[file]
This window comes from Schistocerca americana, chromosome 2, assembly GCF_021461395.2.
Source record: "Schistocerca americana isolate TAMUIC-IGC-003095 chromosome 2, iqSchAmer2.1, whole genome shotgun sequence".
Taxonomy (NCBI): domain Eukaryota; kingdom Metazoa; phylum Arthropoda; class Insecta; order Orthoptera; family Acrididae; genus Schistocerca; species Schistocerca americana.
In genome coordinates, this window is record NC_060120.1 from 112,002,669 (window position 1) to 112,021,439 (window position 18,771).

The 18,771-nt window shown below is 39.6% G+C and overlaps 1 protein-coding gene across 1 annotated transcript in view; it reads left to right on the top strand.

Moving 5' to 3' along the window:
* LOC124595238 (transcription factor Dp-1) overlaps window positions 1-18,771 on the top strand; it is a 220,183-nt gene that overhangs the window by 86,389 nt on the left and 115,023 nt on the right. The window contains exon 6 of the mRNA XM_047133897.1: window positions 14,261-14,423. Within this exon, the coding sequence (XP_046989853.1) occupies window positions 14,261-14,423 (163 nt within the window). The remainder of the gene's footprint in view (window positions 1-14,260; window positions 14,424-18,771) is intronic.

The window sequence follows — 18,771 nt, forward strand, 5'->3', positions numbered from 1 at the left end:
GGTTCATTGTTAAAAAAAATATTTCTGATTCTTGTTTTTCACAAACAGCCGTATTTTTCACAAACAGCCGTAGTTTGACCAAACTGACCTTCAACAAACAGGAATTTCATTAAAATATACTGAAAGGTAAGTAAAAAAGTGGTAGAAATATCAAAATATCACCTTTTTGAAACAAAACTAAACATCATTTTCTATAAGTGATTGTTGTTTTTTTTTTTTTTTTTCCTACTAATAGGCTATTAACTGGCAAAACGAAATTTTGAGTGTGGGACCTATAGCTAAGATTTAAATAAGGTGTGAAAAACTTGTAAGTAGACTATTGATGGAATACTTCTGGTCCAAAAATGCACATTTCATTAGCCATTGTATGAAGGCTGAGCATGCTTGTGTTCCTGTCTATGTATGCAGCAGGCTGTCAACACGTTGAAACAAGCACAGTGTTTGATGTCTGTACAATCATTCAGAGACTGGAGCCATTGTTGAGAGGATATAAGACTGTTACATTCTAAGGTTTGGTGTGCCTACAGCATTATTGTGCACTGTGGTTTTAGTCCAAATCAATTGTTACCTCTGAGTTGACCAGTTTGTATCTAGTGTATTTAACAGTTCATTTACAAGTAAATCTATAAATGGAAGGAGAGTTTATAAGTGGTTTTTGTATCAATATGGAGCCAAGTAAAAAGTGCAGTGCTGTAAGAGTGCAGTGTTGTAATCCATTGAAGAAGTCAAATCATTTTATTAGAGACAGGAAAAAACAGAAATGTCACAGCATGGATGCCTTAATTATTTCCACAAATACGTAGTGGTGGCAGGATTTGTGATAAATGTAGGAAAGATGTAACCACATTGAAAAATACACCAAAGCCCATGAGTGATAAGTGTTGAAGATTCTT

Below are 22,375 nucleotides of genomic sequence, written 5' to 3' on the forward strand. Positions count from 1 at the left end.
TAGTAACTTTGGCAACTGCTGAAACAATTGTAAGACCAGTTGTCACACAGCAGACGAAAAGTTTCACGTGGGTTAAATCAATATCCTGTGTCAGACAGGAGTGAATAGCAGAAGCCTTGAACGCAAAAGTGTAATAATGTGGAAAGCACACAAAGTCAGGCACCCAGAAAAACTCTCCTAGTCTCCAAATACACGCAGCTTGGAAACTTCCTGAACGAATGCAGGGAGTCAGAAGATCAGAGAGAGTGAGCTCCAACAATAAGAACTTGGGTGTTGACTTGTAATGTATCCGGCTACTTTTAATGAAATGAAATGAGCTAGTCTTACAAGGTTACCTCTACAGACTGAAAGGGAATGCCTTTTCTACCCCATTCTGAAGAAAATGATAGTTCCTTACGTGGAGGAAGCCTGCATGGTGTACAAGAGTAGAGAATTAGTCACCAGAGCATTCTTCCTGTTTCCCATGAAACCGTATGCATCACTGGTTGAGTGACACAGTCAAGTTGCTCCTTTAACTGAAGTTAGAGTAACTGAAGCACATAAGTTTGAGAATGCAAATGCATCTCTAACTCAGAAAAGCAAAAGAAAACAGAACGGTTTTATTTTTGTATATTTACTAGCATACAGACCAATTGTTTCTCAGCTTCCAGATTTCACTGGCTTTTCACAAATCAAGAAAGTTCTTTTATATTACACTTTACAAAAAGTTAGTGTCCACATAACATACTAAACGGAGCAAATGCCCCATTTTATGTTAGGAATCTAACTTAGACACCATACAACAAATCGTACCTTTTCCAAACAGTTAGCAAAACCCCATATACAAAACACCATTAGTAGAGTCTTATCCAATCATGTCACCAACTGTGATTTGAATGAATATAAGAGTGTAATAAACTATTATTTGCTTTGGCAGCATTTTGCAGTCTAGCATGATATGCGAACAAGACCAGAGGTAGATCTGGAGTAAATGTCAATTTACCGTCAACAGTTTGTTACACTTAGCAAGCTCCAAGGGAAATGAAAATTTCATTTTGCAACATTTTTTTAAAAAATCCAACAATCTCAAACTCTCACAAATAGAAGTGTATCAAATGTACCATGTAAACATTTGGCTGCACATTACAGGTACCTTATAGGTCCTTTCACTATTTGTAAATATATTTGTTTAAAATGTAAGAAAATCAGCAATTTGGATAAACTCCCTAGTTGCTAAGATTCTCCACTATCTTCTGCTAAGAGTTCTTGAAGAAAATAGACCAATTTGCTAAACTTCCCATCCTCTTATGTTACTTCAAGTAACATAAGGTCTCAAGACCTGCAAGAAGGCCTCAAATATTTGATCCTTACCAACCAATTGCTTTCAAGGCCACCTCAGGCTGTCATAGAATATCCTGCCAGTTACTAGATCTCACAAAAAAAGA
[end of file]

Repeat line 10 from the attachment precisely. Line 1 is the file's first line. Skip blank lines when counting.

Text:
Below are 22,375 nucleotides of genomic sequence, written 5' to 3' on the forward strand. Positions count from 1 at the left end.